Inca Stone Sources, Quarrying, and Transport

Author(s): Dennis Ogburn; Bill Sillar; Rob Ixer

Year: 2019


This is an abstract from the "How Did the Inca Construct Cuzco?" session, at the 84th annual meeting of the Society for American Archaeology.

Stone was fundamental to building Cuzco and there was significant variability in the sources and sizes of stones employed. To understand the history of construction, we must take into account relationships with the people and resources of the wider region, which impacted where the stones originated and how they were worked, transported, and used. Changes in the choice of stone depended partly on how the properties of the material relate to building techniques, but perhaps more important were the socio-politics of Inca access to labor and resources and the political and religious significance attached to specific sources. We discuss research into identifying the geological sources of Cuzco building stones via pXRF and petrography, which involved characterizing stone from multiple quarry sites in the region and matching that to the geochemistry of Cuzco’s building stones. We argue there were several phases of development that can be distinguished by the choice of stone and the sizes of building blocks. These changes in stone use tie the development of Cuzco into that of the Inca royal estates and the expansion of Inca political dominance in the region, giving us significant insights into the chronology of the construction of Cuzco.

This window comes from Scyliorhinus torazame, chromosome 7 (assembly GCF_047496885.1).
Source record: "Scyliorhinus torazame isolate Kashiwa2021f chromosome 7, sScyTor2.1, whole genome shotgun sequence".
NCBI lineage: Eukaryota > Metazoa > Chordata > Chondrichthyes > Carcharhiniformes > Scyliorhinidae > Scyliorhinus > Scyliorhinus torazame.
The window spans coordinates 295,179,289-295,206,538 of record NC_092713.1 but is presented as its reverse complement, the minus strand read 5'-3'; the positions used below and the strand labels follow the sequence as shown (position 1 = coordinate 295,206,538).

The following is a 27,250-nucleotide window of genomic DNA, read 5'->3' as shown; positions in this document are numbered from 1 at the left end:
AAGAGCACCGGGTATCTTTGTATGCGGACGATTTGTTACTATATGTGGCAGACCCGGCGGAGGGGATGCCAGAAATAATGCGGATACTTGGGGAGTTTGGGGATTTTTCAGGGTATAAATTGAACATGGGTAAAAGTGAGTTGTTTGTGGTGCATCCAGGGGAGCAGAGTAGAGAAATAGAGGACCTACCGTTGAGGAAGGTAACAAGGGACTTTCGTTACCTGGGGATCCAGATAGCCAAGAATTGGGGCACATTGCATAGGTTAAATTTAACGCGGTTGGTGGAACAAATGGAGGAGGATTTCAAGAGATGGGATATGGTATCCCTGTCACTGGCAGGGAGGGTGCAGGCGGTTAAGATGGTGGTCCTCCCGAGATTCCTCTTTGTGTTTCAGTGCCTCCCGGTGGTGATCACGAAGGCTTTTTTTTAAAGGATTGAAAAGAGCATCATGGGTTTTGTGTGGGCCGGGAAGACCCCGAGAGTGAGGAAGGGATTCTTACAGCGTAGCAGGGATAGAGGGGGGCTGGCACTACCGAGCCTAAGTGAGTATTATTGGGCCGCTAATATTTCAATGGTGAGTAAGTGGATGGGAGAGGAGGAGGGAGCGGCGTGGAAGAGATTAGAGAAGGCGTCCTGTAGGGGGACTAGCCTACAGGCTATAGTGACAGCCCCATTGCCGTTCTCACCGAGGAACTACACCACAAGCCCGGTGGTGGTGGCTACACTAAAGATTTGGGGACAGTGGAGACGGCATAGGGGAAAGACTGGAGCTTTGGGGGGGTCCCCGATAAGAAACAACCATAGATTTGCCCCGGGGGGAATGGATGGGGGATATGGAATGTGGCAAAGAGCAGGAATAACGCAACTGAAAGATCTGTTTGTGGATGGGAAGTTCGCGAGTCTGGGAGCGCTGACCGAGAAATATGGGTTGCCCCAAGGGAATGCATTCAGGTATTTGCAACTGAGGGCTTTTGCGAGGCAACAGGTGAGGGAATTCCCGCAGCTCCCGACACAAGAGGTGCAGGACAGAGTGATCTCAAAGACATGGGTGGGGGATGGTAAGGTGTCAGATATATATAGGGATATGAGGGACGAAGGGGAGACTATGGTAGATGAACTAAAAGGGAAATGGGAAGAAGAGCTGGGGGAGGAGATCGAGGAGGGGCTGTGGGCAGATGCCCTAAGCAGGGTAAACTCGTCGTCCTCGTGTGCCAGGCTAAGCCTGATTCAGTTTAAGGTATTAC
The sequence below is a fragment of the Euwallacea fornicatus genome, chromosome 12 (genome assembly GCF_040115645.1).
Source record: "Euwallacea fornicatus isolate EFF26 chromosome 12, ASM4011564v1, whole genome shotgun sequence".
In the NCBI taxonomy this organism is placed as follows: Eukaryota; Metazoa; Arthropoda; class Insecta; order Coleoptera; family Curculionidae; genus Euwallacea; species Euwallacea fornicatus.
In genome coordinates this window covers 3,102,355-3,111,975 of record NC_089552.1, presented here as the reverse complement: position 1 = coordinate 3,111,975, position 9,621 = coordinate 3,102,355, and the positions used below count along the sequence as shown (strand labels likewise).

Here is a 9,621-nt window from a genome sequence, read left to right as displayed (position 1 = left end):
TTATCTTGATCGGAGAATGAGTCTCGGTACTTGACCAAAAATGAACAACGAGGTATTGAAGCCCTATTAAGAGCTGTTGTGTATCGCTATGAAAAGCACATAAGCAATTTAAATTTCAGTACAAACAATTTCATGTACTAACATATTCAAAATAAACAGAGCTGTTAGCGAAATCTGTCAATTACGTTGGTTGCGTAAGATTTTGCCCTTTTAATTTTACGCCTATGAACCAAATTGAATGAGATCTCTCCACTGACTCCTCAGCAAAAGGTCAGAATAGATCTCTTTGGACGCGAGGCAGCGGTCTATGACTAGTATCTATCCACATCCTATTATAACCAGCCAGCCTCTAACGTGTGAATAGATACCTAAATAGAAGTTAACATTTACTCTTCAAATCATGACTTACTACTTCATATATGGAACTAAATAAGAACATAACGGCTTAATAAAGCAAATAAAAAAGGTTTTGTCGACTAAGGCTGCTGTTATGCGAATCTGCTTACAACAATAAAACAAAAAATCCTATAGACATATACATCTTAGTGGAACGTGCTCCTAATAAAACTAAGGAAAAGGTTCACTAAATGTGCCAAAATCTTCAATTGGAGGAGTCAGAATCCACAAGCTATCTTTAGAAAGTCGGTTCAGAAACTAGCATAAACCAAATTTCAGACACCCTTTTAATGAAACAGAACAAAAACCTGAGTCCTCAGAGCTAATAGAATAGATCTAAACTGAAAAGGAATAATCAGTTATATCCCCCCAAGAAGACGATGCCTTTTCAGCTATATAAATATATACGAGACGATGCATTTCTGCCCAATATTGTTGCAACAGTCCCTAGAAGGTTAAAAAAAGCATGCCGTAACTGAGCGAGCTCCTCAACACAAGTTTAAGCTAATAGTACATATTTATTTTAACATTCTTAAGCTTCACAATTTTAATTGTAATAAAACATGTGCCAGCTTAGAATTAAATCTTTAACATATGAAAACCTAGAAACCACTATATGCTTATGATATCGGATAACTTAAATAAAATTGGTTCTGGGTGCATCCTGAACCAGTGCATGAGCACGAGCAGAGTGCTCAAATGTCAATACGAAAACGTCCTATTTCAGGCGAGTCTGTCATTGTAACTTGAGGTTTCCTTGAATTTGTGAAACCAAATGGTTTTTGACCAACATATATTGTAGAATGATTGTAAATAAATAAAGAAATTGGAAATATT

Cite this Record

Inca Stone Sources, Quarrying, and Transport. Dennis Ogburn, Bill Sillar, Rob Ixer. Presented at The 84th Annual Meeting of the Society for American Archaeology, Albuquerque, NM. 2019 ( tDAR id: 451988)

Spatial Coverage

min long: -82.441; min lat: -56.17 ; max long: -64.863; max lat: 16.636 ;

Record Identifiers

Abstract Id(s): 24378